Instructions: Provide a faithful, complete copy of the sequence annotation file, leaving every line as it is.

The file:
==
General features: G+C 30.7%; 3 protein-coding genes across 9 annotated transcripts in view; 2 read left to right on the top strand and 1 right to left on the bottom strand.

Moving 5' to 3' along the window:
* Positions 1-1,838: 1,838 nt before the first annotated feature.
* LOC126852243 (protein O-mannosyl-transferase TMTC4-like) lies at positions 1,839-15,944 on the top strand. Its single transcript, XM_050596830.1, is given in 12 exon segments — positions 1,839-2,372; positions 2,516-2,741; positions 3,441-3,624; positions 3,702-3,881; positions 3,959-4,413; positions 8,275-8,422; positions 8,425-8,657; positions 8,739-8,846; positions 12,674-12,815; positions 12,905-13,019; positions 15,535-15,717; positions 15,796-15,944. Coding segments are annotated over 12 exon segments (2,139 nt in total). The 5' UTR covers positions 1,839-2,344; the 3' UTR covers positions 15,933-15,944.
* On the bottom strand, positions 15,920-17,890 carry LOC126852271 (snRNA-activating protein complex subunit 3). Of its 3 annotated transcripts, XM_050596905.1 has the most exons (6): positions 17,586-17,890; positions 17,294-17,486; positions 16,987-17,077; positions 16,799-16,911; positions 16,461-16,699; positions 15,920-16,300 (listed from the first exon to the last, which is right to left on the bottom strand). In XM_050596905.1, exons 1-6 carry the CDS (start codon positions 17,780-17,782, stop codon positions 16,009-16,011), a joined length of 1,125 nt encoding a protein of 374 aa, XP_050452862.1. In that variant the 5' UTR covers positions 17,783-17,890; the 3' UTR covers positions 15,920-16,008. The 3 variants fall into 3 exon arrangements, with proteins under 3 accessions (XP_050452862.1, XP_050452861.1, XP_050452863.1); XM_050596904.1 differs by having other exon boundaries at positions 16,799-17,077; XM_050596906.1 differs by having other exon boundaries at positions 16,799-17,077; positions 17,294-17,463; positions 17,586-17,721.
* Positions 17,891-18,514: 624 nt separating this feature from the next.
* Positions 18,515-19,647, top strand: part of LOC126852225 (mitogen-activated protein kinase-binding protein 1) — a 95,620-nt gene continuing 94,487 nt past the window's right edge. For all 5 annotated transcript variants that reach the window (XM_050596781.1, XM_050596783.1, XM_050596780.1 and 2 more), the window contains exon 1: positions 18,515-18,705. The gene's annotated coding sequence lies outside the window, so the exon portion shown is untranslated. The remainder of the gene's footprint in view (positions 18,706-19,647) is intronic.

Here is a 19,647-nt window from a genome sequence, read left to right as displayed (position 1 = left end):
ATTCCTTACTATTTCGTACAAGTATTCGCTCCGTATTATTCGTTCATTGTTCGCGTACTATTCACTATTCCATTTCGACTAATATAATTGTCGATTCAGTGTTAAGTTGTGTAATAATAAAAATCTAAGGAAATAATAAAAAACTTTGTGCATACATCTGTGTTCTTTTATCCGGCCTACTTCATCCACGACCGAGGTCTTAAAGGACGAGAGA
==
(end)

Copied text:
General features: G+C 30.7%; 3 protein-coding genes across 9 annotated transcripts in view; 2 read left to right on the top strand and 1 right to left on the bottom strand.

Moving 5' to 3' along the window:
* Positions 1-1,838: 1,838 nt before the first annotated feature.
* LOC126852243 (protein O-mannosyl-transferase TMTC4-like) lies at positions 1,839-15,944 on the top strand. Its single transcript, XM_050596830.1, is given in 12 exon segments — positions 1,839-2,372; positions 2,516-2,741; positions 3,441-3,624; positions 3,702-3,881; positions 3,959-4,413; positions 8,275-8,422; positions 8,425-8,657; positions 8,739-8,846; positions 12,674-12,815; positions 12,905-13,019; positions 15,535-15,717; positions 15,796-15,944. Coding segments are annotated over 12 exon segments (2,139 nt in total). The 5' UTR covers positions 1,839-2,344; the 3' UTR covers positions 15,933-15,944.
* On the bottom strand, positions 15,920-17,890 carry LOC126852271 (snRNA-activating protein complex subunit 3). Of its 3 annotated transcripts, XM_050596905.1 has the most exons (6): positions 17,586-17,890; positions 17,294-17,486; positions 16,987-17,077; positions 16,799-16,911; positions 16,461-16,699; positions 15,920-16,300 (listed from the first exon to the last, which is right to left on the bottom strand). In XM_050596905.1, exons 1-6 carry the CDS (start codon positions 17,780-17,782, stop codon positions 16,009-16,011), a joined length of 1,125 nt encoding a protein of 374 aa, XP_050452862.1. In that variant the 5' UTR covers positions 17,783-17,890; the 3' UTR covers positions 15,920-16,008. The 3 variants fall into 3 exon arrangements, with proteins under 3 accessions (XP_050452862.1, XP_050452861.1, XP_050452863.1); XM_050596904.1 differs by having other exon boundaries at positions 16,799-17,077; XM_050596906.1 differs by having other exon boundaries at positions 16,799-17,077; positions 17,294-17,463; positions 17,586-17,721.
* Positions 17,891-18,514: 624 nt separating this feature from the next.
* Positions 18,515-19,647, top strand: part of LOC126852225 (mitogen-activated protein kinase-binding protein 1) — a 95,620-nt gene continuing 94,487 nt past the window's right edge. For all 5 annotated transcript variants that reach the window (XM_050596781.1, XM_050596783.1, XM_050596780.1 and 2 more), the window contains exon 1: positions 18,515-18,705. The gene's annotated coding sequence lies outside the window, so the exon portion shown is untranslated. The remainder of the gene's footprint in view (positions 18,706-19,647) is intronic.

Here is a 19,647-nt window from a genome sequence, read left to right as displayed (position 1 = left end):
ATTCCTTACTATTTCGTACAAGTATTCGCTCCGTATTATTCGTTCATTGTTCGCGTACTATTCACTATTCCATTTCGACTAATATAATTGTCGATTCAGTGTTAAGTTGTGTAATAATAAAAATCTAAGGAAATAATAAAAAACTTTGTGCATACATCTGTGTTCTTTTATCCGGCCTACTTCATCCACGACCGAGGTCTTAAAGGACGAGAGA